What a blessing it was to play the role of Jesus today in The Trial of Jesus at Manchaca United Methodist Church. Hanging with Mark Osler, Jeanne Bishop, Joy Tull, and the great folks at MUMC was a much-needed shot in the arm. From the Sunday School time to worship to the fellowship meal to the Trial itself, I was challenged and inspired in numerous ways. It was such a fitting way to start off Holy/Passion Week, experiencing in some small way not only what Jesus the condemned-to-die-criminal might have experienced, but also what it might feel like to be a criminal defendant in a modern-day court. These people want me to die, or at least rot in prison. They have the power to take my life. Could I have done anything different? Where did I go wrong? Maybe I should die? Could they just give me another chance?
As I sat there in silence relying on others to defend my life, the crowd had the power to decide if my life was still worthy of living. Humbling. Haunting. Holy.
Here are some pics from the day, and below I share a few more thoughts.
Today, as I sat listening to the story of Jesus’s last week of life during worship and then the arguments and evidence being weighed by the “jury” at the Trial of Jesus, I was struck by the immensity of the power of the crowd. The power of the crowd to sway spirits in worship of a long-awaited King. Crowd power in shouting for his life. Powerful crowds in determining who should live and who should die. The power of a crowd to curse or bless, to seek healing or throw stones, to share a meal or prohibit children or untouchables or sinners from entering the fold, to seek life or to seek death. Crowds. Power.
Which way will we use our own crowd power? In judgment and condemnation of those we know to be guilty. Or in mercy and love for those we hope for redemption. Either way, crowds carry with them great power. The power to condemn and crucify. The power to demoralize and steal dignity and worth. The power to correct anything that stands against love. The power to do justice. Power. Crowds. Hosanna! Guilty! Save us! Crucify him! Mercy! It’s the law! Lock’em up! Give her a chance! Throw away the key! Praise the Lord! He should die! God is Love! Power. Crowds. Which one will we be…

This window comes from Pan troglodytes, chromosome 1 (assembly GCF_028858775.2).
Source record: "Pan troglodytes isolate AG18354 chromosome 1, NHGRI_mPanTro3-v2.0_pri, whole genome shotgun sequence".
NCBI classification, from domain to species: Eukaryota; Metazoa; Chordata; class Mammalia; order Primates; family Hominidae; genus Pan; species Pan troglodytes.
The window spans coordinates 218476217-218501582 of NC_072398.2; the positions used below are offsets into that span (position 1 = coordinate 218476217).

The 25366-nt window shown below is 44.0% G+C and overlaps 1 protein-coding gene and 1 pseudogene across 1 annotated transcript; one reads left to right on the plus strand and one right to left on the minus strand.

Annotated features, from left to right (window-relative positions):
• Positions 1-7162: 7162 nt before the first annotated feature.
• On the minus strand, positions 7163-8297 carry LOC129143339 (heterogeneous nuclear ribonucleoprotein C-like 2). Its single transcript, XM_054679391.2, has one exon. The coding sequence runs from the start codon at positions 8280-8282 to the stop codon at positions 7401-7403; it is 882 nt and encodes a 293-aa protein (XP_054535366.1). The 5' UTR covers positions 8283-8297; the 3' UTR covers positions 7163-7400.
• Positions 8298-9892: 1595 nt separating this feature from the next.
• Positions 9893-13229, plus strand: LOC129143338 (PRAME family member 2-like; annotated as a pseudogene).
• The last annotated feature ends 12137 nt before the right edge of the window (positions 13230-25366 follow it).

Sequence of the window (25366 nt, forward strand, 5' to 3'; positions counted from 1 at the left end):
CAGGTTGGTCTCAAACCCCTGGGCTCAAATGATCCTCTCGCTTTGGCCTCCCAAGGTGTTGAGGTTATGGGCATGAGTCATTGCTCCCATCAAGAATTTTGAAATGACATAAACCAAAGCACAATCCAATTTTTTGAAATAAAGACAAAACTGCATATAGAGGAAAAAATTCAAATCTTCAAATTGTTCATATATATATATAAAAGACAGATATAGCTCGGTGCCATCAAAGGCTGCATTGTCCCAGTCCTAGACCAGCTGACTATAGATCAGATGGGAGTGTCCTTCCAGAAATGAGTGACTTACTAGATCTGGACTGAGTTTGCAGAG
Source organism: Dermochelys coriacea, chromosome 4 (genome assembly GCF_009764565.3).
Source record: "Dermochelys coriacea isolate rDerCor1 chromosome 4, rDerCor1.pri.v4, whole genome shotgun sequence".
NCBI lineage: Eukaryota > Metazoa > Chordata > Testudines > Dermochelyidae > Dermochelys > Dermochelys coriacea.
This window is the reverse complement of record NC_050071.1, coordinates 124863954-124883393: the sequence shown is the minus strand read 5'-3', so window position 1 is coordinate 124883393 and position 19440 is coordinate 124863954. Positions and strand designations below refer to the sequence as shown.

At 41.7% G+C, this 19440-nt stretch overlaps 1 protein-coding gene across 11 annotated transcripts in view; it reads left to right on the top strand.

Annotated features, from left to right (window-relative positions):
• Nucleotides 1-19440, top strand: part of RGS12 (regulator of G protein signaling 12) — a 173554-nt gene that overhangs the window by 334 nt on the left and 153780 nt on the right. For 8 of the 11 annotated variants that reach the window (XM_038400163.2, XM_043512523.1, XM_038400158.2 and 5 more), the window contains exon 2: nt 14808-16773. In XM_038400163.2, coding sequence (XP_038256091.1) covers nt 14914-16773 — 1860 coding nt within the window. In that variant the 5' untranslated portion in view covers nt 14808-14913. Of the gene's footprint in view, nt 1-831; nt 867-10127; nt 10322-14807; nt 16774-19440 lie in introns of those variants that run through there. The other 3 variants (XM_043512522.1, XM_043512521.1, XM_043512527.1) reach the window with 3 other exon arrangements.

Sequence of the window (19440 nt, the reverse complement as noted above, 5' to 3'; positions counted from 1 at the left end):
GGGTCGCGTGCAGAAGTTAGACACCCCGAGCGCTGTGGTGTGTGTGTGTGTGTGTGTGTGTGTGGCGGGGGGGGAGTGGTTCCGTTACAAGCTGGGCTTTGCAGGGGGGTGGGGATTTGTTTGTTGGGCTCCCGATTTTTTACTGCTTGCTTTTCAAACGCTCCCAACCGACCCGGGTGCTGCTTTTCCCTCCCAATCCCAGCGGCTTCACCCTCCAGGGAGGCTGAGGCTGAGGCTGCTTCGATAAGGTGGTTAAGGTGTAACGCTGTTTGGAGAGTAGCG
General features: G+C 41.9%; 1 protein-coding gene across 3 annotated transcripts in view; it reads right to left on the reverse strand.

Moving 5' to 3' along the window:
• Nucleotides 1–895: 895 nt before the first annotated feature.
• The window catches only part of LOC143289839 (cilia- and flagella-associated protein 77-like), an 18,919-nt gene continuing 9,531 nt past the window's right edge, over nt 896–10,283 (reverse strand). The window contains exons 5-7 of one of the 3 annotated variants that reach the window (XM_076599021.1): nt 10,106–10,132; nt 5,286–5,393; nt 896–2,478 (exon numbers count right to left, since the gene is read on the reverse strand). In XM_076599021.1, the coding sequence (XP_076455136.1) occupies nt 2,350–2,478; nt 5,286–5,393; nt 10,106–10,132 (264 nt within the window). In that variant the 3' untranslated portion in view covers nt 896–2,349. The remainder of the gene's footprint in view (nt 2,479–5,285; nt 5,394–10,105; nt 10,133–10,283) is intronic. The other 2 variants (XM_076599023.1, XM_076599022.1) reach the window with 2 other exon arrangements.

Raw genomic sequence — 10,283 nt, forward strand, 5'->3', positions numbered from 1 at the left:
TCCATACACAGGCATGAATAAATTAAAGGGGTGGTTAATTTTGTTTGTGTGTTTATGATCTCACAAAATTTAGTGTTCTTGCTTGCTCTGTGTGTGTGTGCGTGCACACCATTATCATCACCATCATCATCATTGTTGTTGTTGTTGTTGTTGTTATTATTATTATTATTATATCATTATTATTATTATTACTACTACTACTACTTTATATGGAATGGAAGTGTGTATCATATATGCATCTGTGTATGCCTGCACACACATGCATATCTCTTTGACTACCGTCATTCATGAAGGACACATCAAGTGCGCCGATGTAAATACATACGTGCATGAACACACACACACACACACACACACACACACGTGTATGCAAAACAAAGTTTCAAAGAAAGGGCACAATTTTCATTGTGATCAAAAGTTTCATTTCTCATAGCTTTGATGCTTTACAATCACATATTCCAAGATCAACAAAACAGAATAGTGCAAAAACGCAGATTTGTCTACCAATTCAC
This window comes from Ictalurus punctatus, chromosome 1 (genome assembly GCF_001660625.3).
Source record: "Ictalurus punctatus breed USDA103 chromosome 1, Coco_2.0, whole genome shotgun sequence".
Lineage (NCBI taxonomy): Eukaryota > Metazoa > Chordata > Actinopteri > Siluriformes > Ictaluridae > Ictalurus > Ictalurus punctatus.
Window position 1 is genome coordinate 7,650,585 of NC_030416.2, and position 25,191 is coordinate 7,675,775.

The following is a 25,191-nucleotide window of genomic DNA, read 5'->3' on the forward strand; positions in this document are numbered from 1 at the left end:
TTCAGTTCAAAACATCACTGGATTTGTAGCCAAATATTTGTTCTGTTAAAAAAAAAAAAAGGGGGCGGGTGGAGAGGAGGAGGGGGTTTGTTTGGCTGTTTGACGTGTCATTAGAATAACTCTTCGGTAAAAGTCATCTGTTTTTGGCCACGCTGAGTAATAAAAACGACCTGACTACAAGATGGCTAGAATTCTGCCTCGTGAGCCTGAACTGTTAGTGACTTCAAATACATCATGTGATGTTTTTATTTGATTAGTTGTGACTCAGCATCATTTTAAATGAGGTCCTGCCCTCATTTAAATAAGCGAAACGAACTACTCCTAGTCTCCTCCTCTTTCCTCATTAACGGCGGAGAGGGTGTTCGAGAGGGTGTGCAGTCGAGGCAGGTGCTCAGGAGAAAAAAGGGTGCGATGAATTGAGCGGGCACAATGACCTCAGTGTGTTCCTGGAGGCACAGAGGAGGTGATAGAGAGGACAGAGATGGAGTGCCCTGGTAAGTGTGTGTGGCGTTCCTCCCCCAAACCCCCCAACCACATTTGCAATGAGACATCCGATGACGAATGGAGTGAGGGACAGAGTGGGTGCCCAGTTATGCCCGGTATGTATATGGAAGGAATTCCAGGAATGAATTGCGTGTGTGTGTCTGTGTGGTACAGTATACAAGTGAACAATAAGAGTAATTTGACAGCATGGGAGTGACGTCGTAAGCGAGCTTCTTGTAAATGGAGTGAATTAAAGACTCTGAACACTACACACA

In Texas, to sentence a convicted defendant to die, a jury must answer Yes to just the following two questions:
The first question is whether there exists a probability the defendant would commit criminal acts of violence that would constitute a “continuing threat to society”.
The second question is whether, taking into consideration the circumstances of the offense, the defendant’s character and background, and the personal moral culpability of the defendant, there exists sufficient mitigating circumstances to warrant a sentence of life imprisonment rather than a death sentence.
Today, the “juries” at the Trial of Jesus got pretty hung up on this word “threat”. I don’t blame them. What does that mean? A judge is not likely to define it for them. Left to their own devices, juries must choose. Life or Death based on this probability of a threat, whatever it means.
Was Jesus really a “continuing threat to society”? You bet he was. Jesus came to turn society upside down, to invert all that society thought was true, what was right, how to live. Flipped on its head. Challenged to its core. Transformed. Yeah, that’s a threat. Yet, Jesus had something even better to offer. New life, abundant and eternal. Love, not hate. Truth before the powers. Forgiveness, not condemnation. The way to live the life that is truly life. All the fullness of justice, mercy, joy. Hope. Belonging. Acceptance. Grace.
All these things Jesus came to bring us were threats, ongoing ones at that, to the world order. They still are. Will we see beyond these threats and into the heart of God, knowing God’s reign is truly near? Will we let Jesus’s threats to our worlds as we know them have their way with us, changing us, moving us from lies to truth, from ashes to beauty, from devastation and despair to new life and hope? “Threats”, as Jeanne Bishop so wisely and beautifully stated today, “from Jesus are actually promises.”
And now, what will we as a crowd do with our power in response to Jesus’s threats? The verdict is in our hands…